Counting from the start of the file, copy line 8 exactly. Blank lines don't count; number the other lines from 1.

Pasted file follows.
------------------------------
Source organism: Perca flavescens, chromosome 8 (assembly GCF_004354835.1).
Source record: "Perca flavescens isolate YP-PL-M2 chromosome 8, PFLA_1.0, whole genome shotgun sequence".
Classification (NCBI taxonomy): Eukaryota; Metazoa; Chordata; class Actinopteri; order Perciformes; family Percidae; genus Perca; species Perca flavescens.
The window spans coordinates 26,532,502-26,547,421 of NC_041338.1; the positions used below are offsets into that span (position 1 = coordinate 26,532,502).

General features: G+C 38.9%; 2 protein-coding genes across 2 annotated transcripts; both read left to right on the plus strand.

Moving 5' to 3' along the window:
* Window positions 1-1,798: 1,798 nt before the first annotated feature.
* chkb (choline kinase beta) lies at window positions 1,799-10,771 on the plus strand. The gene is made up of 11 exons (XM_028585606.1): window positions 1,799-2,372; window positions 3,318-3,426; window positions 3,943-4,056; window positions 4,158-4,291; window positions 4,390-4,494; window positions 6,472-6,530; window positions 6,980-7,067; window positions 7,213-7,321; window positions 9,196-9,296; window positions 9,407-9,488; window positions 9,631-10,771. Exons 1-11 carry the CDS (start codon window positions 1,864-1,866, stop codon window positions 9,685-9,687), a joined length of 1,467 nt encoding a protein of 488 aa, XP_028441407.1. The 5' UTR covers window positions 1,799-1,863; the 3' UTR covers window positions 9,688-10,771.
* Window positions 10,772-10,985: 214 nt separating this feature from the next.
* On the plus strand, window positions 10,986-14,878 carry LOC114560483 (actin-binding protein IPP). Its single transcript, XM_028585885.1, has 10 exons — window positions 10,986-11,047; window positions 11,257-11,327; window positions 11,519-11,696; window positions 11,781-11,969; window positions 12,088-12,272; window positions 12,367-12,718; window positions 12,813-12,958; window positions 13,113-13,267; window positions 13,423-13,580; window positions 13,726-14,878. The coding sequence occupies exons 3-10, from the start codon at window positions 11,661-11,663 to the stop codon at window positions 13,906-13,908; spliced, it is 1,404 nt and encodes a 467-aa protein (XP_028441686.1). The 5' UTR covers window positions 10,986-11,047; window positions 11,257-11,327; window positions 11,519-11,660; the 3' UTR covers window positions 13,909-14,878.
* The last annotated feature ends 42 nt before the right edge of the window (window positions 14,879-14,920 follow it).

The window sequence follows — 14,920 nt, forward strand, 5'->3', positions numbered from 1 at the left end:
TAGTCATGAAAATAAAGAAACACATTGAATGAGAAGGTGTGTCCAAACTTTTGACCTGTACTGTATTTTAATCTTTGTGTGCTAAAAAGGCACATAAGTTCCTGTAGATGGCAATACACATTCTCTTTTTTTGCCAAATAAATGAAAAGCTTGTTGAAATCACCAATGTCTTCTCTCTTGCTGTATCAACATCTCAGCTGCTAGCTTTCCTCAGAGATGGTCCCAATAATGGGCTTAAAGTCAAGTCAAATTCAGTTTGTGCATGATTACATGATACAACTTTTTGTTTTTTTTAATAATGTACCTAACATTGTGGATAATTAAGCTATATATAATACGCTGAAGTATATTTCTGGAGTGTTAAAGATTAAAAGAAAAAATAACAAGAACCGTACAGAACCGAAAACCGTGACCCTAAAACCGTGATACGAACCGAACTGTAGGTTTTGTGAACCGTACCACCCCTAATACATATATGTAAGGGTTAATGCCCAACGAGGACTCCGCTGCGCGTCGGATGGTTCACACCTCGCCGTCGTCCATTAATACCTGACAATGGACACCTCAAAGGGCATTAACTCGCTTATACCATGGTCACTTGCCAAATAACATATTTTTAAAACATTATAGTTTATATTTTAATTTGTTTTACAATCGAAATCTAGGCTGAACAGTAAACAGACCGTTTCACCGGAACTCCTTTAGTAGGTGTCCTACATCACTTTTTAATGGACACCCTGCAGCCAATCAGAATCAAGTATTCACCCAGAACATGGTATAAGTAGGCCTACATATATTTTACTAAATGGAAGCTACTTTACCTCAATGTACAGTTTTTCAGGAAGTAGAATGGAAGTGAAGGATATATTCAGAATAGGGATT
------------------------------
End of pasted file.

* chkb (choline kinase beta) lies at window positions 1,799-10,771 on the plus strand. The gene is made up of 11 exons (XM_028585606.1): window positions 1,799-2,372; window positions 3,318-3,426; window positions 3,943-4,056; window positions 4,158-4,291; window positions 4,390-4,494; window positions 6,472-6,530; window positions 6,980-7,067; window positions 7,213-7,321; window positions 9,196-9,296; window positions 9,407-9,488; window positions 9,631-10,771. Exons 1-11 carry the CDS (start codon window positions 1,864-1,866, stop codon window positions 9,685-9,687), a joined length of 1,467 nt encoding a protein of 488 aa, XP_028441407.1. The 5' UTR covers window positions 1,799-1,863; the 3' UTR covers window positions 9,688-10,771.